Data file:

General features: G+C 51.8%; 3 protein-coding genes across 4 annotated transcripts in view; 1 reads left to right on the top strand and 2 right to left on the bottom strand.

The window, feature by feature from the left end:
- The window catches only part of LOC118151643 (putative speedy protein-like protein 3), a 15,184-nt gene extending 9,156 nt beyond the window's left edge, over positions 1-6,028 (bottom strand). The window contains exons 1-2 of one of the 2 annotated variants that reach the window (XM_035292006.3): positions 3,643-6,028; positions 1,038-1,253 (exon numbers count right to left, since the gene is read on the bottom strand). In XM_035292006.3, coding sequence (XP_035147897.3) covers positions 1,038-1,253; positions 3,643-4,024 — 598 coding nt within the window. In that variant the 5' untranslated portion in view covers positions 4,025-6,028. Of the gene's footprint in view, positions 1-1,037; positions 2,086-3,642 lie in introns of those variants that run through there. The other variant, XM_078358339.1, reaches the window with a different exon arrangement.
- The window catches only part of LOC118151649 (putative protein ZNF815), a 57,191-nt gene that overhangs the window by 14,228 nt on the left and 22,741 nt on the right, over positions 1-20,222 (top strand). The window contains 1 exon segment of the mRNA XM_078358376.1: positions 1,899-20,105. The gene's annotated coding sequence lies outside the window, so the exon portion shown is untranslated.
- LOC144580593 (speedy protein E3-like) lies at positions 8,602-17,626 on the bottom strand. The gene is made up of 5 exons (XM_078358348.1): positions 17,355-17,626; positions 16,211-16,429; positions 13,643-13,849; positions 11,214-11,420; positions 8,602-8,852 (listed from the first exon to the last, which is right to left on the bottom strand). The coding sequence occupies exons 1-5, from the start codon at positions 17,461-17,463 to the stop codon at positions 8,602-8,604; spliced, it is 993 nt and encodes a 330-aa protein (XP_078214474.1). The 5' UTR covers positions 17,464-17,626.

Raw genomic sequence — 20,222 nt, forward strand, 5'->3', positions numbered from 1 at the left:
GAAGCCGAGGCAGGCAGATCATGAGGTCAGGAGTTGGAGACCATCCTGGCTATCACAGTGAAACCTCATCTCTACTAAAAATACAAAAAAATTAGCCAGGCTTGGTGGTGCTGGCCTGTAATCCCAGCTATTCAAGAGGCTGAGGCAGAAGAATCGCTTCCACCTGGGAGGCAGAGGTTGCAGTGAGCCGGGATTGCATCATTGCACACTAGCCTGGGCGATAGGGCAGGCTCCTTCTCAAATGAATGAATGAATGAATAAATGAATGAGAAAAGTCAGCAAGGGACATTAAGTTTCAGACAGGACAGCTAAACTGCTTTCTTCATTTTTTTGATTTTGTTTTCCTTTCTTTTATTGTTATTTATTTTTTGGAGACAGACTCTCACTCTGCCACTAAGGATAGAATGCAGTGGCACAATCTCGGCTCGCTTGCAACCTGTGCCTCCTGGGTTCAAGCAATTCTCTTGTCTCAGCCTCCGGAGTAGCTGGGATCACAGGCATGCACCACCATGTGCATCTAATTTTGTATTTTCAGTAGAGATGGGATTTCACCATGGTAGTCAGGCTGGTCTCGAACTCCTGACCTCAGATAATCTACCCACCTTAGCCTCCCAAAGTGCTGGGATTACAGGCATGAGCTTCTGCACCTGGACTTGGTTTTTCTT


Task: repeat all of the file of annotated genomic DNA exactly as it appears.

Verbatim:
General features: G+C 51.8%; 3 protein-coding genes across 4 annotated transcripts in view; 1 reads left to right on the top strand and 2 right to left on the bottom strand.

The window, feature by feature from the left end:
- The window catches only part of LOC118151643 (putative speedy protein-like protein 3), a 15,184-nt gene extending 9,156 nt beyond the window's left edge, over positions 1-6,028 (bottom strand). The window contains exons 1-2 of one of the 2 annotated variants that reach the window (XM_035292006.3): positions 3,643-6,028; positions 1,038-1,253 (exon numbers count right to left, since the gene is read on the bottom strand). In XM_035292006.3, coding sequence (XP_035147897.3) covers positions 1,038-1,253; positions 3,643-4,024 — 598 coding nt within the window. In that variant the 5' untranslated portion in view covers positions 4,025-6,028. Of the gene's footprint in view, positions 1-1,037; positions 2,086-3,642 lie in introns of those variants that run through there. The other variant, XM_078358339.1, reaches the window with a different exon arrangement.
- The window catches only part of LOC118151649 (putative protein ZNF815), a 57,191-nt gene that overhangs the window by 14,228 nt on the left and 22,741 nt on the right, over positions 1-20,222 (top strand). The window contains 1 exon segment of the mRNA XM_078358376.1: positions 1,899-20,105. The gene's annotated coding sequence lies outside the window, so the exon portion shown is untranslated.
- LOC144580593 (speedy protein E3-like) lies at positions 8,602-17,626 on the bottom strand. The gene is made up of 5 exons (XM_078358348.1): positions 17,355-17,626; positions 16,211-16,429; positions 13,643-13,849; positions 11,214-11,420; positions 8,602-8,852 (listed from the first exon to the last, which is right to left on the bottom strand). The coding sequence occupies exons 1-5, from the start codon at positions 17,461-17,463 to the stop codon at positions 8,602-8,604; spliced, it is 993 nt and encodes a 330-aa protein (XP_078214474.1). The 5' UTR covers positions 17,464-17,626.

Raw genomic sequence — 20,222 nt, forward strand, 5'->3', positions numbered from 1 at the left:
GAAGCCGAGGCAGGCAGATCATGAGGTCAGGAGTTGGAGACCATCCTGGCTATCACAGTGAAACCTCATCTCTACTAAAAATACAAAAAAATTAGCCAGGCTTGGTGGTGCTGGCCTGTAATCCCAGCTATTCAAGAGGCTGAGGCAGAAGAATCGCTTCCACCTGGGAGGCAGAGGTTGCAGTGAGCCGGGATTGCATCATTGCACACTAGCCTGGGCGATAGGGCAGGCTCCTTCTCAAATGAATGAATGAATGAATAAATGAATGAGAAAAGTCAGCAAGGGACATTAAGTTTCAGACAGGACAGCTAAACTGCTTTCTTCATTTTTTTGATTTTGTTTTCCTTTCTTTTATTGTTATTTATTTTTTGGAGACAGACTCTCACTCTGCCACTAAGGATAGAATGCAGTGGCACAATCTCGGCTCGCTTGCAACCTGTGCCTCCTGGGTTCAAGCAATTCTCTTGTCTCAGCCTCCGGAGTAGCTGGGATCACAGGCATGCACCACCATGTGCATCTAATTTTGTATTTTCAGTAGAGATGGGATTTCACCATGGTAGTCAGGCTGGTCTCGAACTCCTGACCTCAGATAATCTACCCACCTTAGCCTCCCAAAGTGCTGGGATTACAGGCATGAGCTTCTGCACCTGGACTTGGTTTTTCTT